Athena Tacet | Contributor
It’s all about the way you phrase something. Politics is often made and run by people who use words and expressions in order to achieve particular interests. A “terrorist” for one is a “freedom fighter” for someone else. In this case, pro-Palestinian activists for some are anti-Israeli provocateurs for others. And it seems that in every conflicting relationship, we always tend to get both extremes of the spectrum. However, the twentieth century history has shown that particularly in the case of the Israel-Palestine conflict, grey areas exist and matter extensively. Created in 2010 and set to last from April 15 to April 22, the Welcome to Palestine campaign, which ended with a failure on Sunday, April 15, is an example of such grey areas, because it represents the actions of one single group, and not the opinion of all Palestinian people. The group is not in favour of a “two-state solution” and has made it clear that it disapproves of Israel’s policies. But once again, it does not mean that all Palestinians share the same vision.
Like in 2011, most of the 1,500 pro-Palestinian activists who planned to reach the West Bank city of Bethlehem for a rally, were either prevented from boarding planes in France, Germany, Belgium and Switzerland, or arrested at Ben-Gurion International Airport in Tel Aviv, LA Times reported on April 15.
According to French newspaper Le Monde, organizers of the 2012 Welcome to Palestine campaign accused Israel of being paranoid, as Ramallah-born PLO’s spokesperson Hanane Achraoui honoured the activists for their courage to face Israel’s politics of “apartheid,” “discrimination” and “colonialism.”
The few activists who made it to the Ben-Gurion Airport were handed a letter written by Israeli Prime Minister Benjamin Netanyahu suggesting that humanitarian crises in Syria and Iran, as well as Hamas’s rule in Gaza, deserved more attention and were more worthy of protests than Israel’s policies in the West Bank, Al Jazeera reports on April 15.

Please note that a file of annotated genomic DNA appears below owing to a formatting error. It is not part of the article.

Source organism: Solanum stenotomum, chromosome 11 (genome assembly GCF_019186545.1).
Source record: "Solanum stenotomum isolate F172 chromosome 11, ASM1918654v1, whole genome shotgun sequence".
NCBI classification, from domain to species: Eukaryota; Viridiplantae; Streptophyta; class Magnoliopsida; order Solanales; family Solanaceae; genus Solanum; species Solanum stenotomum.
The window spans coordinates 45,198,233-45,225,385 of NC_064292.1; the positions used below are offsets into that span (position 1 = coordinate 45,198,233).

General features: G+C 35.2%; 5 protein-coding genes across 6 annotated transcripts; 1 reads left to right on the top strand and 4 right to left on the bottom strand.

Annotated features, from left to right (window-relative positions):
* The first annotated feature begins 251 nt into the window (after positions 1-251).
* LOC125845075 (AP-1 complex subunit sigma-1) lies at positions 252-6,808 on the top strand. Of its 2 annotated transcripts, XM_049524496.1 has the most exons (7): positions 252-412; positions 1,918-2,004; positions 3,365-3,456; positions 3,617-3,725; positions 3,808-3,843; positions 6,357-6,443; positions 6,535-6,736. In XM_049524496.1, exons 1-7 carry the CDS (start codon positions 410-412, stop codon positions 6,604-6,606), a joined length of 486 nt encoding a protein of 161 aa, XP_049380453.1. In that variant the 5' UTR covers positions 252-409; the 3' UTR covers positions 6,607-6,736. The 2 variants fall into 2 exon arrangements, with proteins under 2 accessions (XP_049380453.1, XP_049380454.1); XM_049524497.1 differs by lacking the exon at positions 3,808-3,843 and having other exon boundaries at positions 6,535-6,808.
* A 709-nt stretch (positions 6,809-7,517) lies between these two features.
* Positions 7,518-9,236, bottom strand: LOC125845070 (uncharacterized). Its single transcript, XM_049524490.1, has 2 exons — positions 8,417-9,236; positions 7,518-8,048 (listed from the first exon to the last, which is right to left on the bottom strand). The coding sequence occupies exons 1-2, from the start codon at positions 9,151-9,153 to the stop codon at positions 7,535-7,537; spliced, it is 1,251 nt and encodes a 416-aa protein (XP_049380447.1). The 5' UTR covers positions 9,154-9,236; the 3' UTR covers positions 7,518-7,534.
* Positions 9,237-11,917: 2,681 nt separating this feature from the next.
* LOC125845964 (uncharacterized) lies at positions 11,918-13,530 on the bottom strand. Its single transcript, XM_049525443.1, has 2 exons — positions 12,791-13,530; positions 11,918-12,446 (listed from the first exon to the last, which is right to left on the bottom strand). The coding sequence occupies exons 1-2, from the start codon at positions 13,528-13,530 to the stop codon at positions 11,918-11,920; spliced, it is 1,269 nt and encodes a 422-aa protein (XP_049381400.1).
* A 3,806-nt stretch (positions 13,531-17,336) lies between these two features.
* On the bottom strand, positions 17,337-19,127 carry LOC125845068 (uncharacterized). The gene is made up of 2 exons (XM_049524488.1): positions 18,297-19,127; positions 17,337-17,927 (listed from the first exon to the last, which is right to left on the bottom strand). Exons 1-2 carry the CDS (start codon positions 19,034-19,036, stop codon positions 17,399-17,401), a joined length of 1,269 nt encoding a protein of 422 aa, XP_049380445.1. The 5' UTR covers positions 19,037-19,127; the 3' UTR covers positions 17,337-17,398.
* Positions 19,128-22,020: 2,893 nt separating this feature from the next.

Aside from the respective European authorities’ involvement in the story, which also deserves a closer attention, as it reveals some interesting ties with Israel, what this story tells us is that Israel’s claims to be the Middle East’s only democracy need to seriously be reconsidered.
Was the Israeli government overreacting when it prevented the activists from entering the territory? Perhaps. Some Israel’s left-leaning lawmakers said that such actions would tarnish the country’s image, LA Times reported. However, the state defended the actions as necessary, as it saw the campaign as a threat to their security. Regardless of whether this is true or not, what is condemnable is the way the Israeli authorities played with international law and individuals’ right to move freely from one country to another. It is worth noticing that as the Palestine Justice Network website indicates, the international community officially recognizes Palestinians’ fundamental human right to travel and visit their own citizens, under the “Right to Enter Campaign.”
It is once again an issue of human rights violations, but most importantly, it is a war on words, as Netanyahu’s letter illustrates. Humorous for some, sarcastic and inappropriate for others, this letter focused on the “real problems” the activists should have fought for. Not only does the tone delegitimize the activists’ beliefs behind their actions, but it also gives the government the opportunity to express and remind the world of its political position on its neighbours’ political situation. It finally is the perfect means for Israel to flatter itself about its prowess as the region’s “sole democracy where women are equal, the press criticizes the government, human rights organizations can operate freely, religious freedom is protected for all and minorities do not live in fear.” But is this really accurate?